Our culture is stuck in the '50s when it comes to feeding the family. It's still her job, even if it now means picking up a pizza, or microwaving frozen concoctions that taste like the cartons they come in.
Job creation plans from every candidate need to take women's paid work -- and the sectors in which they are likely to find work, such as state and local governments -- more seriously if we are to build a stronger economy for tomorrow.
The stratification of the job market is even more acute today than it was in my youth. Adult immigrants are trying to raise families on the kind of jobs I did as a way of contributing to my college expenses.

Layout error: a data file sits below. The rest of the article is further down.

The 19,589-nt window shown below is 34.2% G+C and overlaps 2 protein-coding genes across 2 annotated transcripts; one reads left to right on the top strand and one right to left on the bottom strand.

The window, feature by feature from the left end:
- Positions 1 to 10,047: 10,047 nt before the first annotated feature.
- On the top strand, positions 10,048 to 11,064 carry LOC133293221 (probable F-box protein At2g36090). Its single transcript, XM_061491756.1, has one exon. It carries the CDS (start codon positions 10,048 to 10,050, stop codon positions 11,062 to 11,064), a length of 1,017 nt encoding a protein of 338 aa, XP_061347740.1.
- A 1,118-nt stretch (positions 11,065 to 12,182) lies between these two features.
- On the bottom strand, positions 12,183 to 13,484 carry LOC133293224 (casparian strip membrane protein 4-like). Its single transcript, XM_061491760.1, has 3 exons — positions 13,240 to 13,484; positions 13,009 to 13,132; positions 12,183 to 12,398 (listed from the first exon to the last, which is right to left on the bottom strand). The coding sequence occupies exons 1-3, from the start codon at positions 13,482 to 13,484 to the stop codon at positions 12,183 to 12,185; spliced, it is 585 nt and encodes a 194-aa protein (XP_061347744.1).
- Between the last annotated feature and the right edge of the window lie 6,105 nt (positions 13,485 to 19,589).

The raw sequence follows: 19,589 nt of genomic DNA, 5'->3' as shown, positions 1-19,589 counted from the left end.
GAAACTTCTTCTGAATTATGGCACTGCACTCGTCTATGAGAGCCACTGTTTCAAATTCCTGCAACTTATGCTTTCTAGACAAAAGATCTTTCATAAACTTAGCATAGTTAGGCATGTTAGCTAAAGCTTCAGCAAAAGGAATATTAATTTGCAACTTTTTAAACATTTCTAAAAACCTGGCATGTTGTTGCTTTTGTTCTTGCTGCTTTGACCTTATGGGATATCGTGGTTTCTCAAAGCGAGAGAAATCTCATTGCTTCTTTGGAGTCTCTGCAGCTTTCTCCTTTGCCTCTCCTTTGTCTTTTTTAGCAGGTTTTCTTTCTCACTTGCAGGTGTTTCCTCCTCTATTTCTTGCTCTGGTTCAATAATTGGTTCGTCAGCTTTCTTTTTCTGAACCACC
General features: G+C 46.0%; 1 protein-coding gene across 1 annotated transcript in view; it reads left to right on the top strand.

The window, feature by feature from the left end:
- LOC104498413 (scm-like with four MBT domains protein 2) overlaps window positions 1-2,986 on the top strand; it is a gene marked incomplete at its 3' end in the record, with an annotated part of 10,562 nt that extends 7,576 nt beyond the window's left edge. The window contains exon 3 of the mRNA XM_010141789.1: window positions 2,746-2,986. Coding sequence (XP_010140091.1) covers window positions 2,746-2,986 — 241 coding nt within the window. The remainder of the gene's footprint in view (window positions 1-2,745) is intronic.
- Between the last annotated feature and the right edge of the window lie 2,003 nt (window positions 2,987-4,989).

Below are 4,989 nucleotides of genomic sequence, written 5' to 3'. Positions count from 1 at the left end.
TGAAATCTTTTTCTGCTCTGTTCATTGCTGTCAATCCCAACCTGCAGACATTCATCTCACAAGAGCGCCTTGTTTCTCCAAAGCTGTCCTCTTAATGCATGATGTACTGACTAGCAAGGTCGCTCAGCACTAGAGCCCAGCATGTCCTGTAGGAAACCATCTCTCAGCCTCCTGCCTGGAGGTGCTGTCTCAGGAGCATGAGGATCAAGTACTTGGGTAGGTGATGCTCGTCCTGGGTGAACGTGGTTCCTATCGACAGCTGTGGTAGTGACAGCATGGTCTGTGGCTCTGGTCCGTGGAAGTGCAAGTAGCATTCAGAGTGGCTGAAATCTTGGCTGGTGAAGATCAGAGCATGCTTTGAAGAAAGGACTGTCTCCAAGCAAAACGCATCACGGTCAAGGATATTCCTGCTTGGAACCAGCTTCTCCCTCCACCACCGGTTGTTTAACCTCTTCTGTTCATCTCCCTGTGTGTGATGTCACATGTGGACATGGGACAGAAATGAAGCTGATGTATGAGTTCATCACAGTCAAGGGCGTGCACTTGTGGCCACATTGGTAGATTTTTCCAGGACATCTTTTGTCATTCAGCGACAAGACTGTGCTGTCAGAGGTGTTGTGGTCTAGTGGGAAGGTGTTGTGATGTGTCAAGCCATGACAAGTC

According to a report estimating how much it would cost to pay someone else for the work we do at home, stay-at-home moms would get $117,856, and moms with outside jobs would earn $71,860 above their salaries.
Because fertility is experienced as a very personal issue, it ends up getting very little critical discussion. Time for an honest exploration of the dynamics of birth timing and women's work, especially in our recession.
Released from old biological constraints, women have flooded the universities and climbed career ladders, redefining "women's work" by expanding it to include just about every field, and doubling our national talent pool.